Mandatory Minimum Sentences For Nonviolent Drug Crimes Essay

1644 WordsOct 29, 20167 Pages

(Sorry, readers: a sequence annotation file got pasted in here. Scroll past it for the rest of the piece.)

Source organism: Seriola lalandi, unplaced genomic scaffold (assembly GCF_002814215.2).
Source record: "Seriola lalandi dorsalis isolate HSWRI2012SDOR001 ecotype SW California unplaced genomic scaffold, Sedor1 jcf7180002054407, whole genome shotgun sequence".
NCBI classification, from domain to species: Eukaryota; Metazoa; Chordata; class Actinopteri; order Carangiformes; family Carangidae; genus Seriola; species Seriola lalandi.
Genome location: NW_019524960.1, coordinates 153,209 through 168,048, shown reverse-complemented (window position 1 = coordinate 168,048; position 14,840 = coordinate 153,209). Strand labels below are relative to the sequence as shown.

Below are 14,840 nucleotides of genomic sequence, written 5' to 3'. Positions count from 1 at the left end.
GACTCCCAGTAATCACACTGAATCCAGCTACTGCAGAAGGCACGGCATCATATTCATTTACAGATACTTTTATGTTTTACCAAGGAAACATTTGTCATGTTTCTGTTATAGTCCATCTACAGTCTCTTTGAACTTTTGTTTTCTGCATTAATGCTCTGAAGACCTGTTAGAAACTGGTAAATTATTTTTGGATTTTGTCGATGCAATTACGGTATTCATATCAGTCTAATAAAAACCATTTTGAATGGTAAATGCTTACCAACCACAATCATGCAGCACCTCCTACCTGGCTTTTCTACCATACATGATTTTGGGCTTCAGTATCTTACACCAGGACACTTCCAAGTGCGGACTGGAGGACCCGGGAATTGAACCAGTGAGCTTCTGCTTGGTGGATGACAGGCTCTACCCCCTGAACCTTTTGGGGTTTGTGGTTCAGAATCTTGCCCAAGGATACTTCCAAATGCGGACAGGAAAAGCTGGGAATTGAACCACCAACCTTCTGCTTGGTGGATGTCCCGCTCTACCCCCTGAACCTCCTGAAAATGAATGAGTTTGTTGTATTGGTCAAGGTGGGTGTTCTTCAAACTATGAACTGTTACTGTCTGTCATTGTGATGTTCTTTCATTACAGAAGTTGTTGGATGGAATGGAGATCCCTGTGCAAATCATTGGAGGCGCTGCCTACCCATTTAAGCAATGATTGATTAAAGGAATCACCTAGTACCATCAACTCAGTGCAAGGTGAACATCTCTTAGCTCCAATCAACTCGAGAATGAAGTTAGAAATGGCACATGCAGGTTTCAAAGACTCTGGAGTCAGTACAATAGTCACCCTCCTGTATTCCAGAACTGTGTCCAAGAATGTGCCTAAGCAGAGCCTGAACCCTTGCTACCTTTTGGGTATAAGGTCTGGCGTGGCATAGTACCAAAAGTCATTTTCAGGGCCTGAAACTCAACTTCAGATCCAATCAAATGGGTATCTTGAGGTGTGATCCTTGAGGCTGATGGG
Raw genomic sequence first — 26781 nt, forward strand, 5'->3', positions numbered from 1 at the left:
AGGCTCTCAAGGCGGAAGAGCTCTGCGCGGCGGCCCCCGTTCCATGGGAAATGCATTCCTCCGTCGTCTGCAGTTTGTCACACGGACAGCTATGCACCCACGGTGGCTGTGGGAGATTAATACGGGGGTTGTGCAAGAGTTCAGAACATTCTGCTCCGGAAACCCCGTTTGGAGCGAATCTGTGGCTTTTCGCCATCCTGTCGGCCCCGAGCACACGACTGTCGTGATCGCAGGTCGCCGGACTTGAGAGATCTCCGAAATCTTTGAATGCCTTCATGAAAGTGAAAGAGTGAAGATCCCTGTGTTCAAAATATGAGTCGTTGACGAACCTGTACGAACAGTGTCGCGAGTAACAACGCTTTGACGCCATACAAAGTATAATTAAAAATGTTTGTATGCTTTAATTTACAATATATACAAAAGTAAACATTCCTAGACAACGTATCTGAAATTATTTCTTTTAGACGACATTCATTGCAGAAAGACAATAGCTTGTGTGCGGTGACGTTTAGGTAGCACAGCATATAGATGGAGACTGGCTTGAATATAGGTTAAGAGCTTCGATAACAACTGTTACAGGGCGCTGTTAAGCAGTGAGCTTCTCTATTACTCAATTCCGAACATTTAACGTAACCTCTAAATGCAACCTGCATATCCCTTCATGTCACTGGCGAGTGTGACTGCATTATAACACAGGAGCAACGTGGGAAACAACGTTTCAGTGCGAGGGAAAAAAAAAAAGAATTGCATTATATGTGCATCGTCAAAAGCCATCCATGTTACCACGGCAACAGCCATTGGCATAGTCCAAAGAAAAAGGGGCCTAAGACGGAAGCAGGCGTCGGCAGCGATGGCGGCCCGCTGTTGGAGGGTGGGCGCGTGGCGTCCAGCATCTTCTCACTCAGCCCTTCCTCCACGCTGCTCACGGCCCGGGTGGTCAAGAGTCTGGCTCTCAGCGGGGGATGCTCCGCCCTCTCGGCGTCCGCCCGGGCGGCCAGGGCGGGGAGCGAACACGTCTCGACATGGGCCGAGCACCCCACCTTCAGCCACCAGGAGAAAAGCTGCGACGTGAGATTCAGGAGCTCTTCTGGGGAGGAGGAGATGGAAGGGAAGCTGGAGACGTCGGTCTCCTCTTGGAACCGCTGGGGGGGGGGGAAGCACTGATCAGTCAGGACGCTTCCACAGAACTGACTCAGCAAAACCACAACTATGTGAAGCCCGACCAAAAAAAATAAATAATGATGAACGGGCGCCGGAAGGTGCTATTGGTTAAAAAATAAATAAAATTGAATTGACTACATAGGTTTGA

Mandatory Minimum Sentences For the vast majority of crimes committed in the United States, the fate of those who have been found guilty is left in the hands of a judge, after a trial by jury. However, since the 1950’s the fate of nonviolent drug offenders has been shifted to the hands of the partisan prosecution with the expansion of mandatory sentencing. Mandatory minimum sentencing is a system which sets minimum jail sentences for crimes, which not even judges can overturn. In the decades after the 1950s, with the increasing war on drugs, minimum sentencing laws have spread further and further into nonviolent drug related crimes, the effects of which have been almost universally negative. Mandatory minimum sentencing for nonviolent drug crimes has proved to be a cost ineffective system which exacerbates the problem of mass incarceration while failing to deter crime, provide rehabilitation, and lower drug usage. Since the expansion of mandatory minimums, incarceration rates have gone up exponentially. So much so that today, more than half of federal prisoners are in on drug related offenses, most of which are low level offenders (Gross, 68). The problem with this is that one of the ideas behind mandatory minimums is that low level offenders with no chance of getting off, can hope to reduce their sentences by providing information on individuals higher up in drug gangs. The problem with this idea is that according to Stephen Schulhofer, Director of the Center for Studies
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